Taken verbatim from the 1861 Book of Household Management, by Isabella Beeton, Chapter XXXIII. Milk, Butter, Cheese and Eggs. I followed the “Mode” exactly, whisking over low heat until it thickened. The flavor was reminiscent of eggs Benedict. My father’s version of Scotch Woodcock is scrambling eggs with anchovies and milk, frying in butter and serving it on toast (see below). He said Scotch Woodcock was a late night snack that used to be served at bars in the 1930s and 40s along with Welch Rarebit.
My father’s recipe:
Sauté five or six chopped anchovies in four pats of butter and then add 1/4 cup of milk. Let it rest off the heat for about five minutes. Reheat, add four scrambled eggs and cook until done. Serve it on toast, salt and pepper.
My Aunt Lena got this recipe from a chef in Salerno. He told her the idea was that a woman could be out with her boyfriend all day and serve this to her husband when he got home – with him thinking that it took her all day to cook it when it wasn’t cooked at all.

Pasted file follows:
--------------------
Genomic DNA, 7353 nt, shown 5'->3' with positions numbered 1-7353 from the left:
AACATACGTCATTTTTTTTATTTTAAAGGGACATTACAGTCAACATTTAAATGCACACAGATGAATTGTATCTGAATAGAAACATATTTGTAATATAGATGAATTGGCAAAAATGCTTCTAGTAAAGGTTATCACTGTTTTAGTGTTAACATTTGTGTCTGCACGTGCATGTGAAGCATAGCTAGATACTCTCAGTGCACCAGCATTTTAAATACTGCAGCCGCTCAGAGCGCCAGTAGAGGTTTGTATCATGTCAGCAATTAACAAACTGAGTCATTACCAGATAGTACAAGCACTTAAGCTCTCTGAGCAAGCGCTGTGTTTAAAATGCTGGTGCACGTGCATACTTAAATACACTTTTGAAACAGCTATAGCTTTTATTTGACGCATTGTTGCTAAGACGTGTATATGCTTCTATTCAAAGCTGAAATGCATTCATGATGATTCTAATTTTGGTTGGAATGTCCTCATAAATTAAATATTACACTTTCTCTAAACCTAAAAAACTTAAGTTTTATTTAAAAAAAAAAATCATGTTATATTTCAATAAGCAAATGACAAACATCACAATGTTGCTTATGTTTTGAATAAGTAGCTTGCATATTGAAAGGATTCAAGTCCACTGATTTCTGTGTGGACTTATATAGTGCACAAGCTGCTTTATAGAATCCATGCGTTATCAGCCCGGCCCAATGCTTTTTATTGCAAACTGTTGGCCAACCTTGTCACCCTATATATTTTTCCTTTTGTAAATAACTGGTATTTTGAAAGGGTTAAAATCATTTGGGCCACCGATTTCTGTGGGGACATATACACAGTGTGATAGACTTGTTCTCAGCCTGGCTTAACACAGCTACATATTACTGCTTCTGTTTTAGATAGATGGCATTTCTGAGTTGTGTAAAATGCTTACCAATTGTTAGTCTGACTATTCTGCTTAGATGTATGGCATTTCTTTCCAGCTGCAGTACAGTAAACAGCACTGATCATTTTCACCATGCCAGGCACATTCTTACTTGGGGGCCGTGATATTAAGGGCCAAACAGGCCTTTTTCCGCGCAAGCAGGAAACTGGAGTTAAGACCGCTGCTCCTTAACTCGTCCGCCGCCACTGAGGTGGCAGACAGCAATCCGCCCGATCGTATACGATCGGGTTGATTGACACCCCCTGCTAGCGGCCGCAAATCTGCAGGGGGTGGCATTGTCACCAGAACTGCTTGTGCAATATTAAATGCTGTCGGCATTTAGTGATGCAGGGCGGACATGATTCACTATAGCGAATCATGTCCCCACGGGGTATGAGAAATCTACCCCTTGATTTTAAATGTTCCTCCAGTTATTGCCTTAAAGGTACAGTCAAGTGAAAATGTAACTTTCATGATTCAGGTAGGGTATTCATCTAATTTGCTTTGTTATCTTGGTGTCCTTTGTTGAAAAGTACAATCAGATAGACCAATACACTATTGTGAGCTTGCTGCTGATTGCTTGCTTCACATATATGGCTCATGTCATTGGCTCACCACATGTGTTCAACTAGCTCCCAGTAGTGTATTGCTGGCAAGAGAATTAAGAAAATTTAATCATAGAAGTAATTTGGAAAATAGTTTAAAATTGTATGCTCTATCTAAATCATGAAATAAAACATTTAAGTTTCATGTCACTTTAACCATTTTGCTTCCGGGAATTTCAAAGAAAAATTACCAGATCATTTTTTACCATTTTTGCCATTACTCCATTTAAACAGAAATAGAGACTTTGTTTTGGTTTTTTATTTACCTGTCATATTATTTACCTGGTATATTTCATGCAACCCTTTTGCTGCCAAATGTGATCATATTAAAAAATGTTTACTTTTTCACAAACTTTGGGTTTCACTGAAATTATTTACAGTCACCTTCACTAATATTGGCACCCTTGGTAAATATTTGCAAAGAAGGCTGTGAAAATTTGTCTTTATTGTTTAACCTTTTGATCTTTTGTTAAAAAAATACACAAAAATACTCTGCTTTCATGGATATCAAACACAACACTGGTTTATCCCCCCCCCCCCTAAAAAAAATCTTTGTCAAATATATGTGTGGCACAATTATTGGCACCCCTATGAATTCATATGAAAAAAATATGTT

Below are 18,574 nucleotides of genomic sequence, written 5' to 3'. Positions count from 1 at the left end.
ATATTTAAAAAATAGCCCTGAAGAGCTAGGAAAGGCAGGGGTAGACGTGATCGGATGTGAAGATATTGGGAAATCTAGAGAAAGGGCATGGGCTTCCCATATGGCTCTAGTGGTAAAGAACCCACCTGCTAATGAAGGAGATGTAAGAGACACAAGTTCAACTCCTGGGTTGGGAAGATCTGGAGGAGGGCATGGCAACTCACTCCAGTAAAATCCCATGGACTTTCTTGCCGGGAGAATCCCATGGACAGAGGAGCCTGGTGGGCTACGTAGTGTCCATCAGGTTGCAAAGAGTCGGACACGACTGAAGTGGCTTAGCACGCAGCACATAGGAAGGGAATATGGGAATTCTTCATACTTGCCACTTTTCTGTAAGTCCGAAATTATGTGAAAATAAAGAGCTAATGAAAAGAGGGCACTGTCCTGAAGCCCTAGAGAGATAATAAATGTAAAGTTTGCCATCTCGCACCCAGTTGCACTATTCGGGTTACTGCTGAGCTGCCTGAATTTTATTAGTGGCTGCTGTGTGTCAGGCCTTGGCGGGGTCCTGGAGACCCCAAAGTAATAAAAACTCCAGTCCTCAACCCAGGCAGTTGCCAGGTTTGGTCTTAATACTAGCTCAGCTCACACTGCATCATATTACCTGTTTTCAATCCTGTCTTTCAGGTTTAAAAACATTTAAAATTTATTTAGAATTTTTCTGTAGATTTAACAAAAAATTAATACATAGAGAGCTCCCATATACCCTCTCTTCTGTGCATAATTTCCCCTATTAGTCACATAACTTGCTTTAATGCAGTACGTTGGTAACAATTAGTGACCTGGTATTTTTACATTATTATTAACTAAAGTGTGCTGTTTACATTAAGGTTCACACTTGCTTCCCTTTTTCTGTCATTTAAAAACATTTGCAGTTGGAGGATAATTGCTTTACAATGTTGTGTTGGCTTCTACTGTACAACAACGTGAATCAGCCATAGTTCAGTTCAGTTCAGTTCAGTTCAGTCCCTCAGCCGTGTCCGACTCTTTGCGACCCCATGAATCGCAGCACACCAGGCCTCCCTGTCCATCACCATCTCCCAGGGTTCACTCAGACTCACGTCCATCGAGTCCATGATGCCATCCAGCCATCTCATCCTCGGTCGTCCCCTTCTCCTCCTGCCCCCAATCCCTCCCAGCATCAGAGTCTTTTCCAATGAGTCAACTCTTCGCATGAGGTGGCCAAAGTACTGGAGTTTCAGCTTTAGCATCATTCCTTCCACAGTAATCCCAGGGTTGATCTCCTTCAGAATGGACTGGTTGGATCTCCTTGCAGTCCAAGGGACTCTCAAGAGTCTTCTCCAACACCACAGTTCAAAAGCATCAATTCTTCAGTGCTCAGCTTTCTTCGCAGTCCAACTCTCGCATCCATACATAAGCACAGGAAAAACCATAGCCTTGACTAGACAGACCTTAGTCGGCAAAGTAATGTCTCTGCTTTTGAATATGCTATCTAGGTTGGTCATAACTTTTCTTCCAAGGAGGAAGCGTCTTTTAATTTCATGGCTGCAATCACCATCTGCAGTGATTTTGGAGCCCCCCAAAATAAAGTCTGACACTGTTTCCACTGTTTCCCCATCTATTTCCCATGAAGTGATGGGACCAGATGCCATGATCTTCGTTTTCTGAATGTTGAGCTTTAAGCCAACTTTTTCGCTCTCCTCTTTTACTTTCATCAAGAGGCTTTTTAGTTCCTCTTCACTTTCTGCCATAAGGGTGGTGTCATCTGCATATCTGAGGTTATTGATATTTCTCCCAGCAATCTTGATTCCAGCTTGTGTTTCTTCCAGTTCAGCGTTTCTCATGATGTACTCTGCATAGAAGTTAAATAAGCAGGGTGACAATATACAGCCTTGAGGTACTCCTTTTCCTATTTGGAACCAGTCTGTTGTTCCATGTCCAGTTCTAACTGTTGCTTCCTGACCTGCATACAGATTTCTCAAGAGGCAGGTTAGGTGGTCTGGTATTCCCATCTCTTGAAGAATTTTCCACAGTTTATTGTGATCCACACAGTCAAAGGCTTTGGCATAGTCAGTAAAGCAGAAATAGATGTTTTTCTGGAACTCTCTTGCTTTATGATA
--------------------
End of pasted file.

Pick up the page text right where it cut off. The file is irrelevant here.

4 large tomatoes
2 cloves garlic, minced
¼ cup chopped basil
¼ cup chopped Italian parsley
Salt & coarse black pepper
½ cup olive oil
Put the tomatoes in boiling water for a few minutes until the skin cracks, then run cold water over them and peel off their skin. Cut them in half across the core and squeeze out the seeds. Finely chop and put them in a large serving bowl. Add garlic, basil, parsley, salt & pepper and cover with ½ cup of olive oil.
A few optional additions: chopped anchovies, drained capers, chopped olives.
The ingredients should all be at room temperature before mixing with 1 lb. just cooked spaghetti. The heat from the hot pasta will be all it needs.
Raw Puttanesca is kind of a light and delicate summery sauce that’s almost a salad, so no cheese unless you must.